I was never snobbish when it came to fantasy books. I learned early that many books with bad blurbs still had an exciting plot; it would be crazy to judge them by their cover. Despite that, one of the books that I refused to re-read was New Moon, the second book in the Twilight Saga by Stephenie Meyer.
It was not because the writing or storyline was awful, all right? The plot focused on how Bella Swan’s character tried to cope with Edward Cullen’s lack – or any of his family members – in her life. It detailed how the heroin went as far as trying crazy stunts because that’s the only way she could somehow hear or imagine Edward.
Objectively speaking, it was extremely good. Subjectively speaking, it was horrifyingly believable and hit closer to home than I would ever admit. You see, I was once like Bella. I got abandoned by a loved one; I did not know how to move forward for a long time. Unlike Bella, though, I was entirely alone – I did not have friends or family to gain support from. Hence, I went down the deeper end of the depression and emotional trauma.
1. What can cause emotional trauma?
Emotional trauma can be caused by a single shocking, horrifying event that an individual witnesses or experiences.
2. What are the three types of trauma?
- Acute: You experience one traumatic incident.
- Chronic: You deal with the same traumatic event repeatedly.
- Complex: You’ve been exposed to a broad range of traumatic events.
3. Can emotional trauma cause physical symptoms?
Yes, emotional trauma can cause physical symptoms, especially when you feel strongly towards a specific event. Your head may ache, and your chest may constrict, for instance.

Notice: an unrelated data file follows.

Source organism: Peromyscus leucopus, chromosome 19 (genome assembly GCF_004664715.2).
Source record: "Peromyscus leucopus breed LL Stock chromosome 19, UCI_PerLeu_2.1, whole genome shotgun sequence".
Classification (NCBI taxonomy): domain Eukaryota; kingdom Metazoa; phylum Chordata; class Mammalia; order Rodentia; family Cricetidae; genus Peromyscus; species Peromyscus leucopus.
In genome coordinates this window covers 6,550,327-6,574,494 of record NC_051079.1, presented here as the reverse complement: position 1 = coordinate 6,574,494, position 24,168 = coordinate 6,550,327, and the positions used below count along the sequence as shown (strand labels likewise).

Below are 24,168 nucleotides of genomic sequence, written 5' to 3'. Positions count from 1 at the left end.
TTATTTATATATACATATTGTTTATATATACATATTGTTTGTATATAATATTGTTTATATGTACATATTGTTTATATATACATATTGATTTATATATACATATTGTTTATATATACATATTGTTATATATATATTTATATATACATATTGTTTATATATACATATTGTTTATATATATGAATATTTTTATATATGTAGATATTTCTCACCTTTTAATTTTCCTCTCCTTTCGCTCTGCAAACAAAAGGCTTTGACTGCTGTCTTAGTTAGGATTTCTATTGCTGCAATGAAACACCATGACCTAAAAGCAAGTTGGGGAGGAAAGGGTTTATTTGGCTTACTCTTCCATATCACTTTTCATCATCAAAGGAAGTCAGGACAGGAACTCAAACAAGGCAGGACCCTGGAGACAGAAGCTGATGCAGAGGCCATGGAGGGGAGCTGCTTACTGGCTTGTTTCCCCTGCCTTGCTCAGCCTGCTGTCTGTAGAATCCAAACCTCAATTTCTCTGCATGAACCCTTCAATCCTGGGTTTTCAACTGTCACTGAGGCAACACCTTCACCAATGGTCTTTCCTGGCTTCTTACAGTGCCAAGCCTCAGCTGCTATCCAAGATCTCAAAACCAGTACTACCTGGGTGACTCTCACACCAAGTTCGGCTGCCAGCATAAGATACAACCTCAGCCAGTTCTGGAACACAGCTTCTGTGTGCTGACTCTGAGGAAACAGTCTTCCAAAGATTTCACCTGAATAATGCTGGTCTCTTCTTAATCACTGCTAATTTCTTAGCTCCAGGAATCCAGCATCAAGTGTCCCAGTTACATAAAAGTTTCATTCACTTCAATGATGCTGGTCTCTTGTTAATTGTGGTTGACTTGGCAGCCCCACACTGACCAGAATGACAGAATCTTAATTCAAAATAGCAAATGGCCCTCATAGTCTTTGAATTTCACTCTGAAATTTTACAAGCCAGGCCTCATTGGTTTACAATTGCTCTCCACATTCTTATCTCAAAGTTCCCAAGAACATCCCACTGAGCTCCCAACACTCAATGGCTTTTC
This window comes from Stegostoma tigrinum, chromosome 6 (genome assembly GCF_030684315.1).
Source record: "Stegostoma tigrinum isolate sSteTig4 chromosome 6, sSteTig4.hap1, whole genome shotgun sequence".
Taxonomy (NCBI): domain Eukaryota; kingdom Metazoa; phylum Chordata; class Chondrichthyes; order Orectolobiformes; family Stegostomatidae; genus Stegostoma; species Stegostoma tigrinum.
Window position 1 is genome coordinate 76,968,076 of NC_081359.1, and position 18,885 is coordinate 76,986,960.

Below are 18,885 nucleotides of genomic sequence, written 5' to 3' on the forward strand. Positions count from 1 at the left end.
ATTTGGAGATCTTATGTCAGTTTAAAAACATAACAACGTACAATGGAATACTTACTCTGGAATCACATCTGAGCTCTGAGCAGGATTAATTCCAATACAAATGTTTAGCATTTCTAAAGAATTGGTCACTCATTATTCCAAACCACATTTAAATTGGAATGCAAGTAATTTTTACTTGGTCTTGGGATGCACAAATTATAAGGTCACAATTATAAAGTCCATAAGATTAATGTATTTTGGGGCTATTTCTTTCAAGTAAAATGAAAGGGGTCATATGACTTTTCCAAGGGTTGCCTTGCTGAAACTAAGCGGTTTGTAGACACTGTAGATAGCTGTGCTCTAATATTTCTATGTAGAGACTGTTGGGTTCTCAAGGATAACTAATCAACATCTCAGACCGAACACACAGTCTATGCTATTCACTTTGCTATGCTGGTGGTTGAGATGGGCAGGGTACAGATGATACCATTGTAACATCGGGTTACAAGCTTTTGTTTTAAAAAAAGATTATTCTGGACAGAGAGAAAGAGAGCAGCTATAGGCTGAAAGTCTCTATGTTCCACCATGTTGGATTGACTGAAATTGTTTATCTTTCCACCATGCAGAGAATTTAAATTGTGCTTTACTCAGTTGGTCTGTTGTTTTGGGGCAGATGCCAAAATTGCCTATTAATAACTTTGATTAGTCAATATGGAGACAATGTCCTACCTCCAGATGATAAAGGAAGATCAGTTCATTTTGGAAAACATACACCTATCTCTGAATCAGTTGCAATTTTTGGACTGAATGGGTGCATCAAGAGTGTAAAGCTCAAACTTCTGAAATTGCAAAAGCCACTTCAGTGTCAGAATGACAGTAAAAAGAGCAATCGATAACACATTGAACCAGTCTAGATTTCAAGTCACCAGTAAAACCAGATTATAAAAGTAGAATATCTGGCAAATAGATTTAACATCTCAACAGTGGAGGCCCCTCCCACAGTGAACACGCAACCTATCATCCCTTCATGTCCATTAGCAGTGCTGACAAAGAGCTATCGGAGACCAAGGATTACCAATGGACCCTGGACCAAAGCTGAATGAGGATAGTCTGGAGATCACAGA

4. How do you deal with emotional trauma?
- Let time heal your wounds. Avoid forcing yourself to get better – that will only result in the opposite.
- Figure out the reason behind the trauma. No matter how painful it may feel, you must face your fears if you wish to overcome them.
- Create and follow a schedule of activities every day. Doing so will allow you to move even when you don’t feel like it.
- Open up about your traumatic experience(s). Family and friends may be the closest support group you can have. If that is not possible, you may look for organizations that cater to traumatized individuals.
- Look for people who have been in your shoes before. Talk to them and learn how they have risen above the trauma.
5. How emotional trauma affects the brain?
Emotional trauma practically causes the brain to produce more cortisol – stress hormones – than usual. The longer you deal with it, the higher is the possibility of emotional trauma changing your brain function permanently.
6. What are the five stages of PTSD?
- Emergency: During the first stage, you have a fight-or-flight response to everything. You cannot stay still and may often react intensely.
- Denial: The second stage occurs when the individual refuses to deal with his feelings and memories. This is when they drink, party, and try various activities to avoid confronting reality.
- Intrusive: It is technically the scariest PTSD stage, considering nightmares and flashbacks may appear at this point. As a result, you may get more anxious than ever. The silver lining is that severe anxiety and stress may push you to accept your trauma.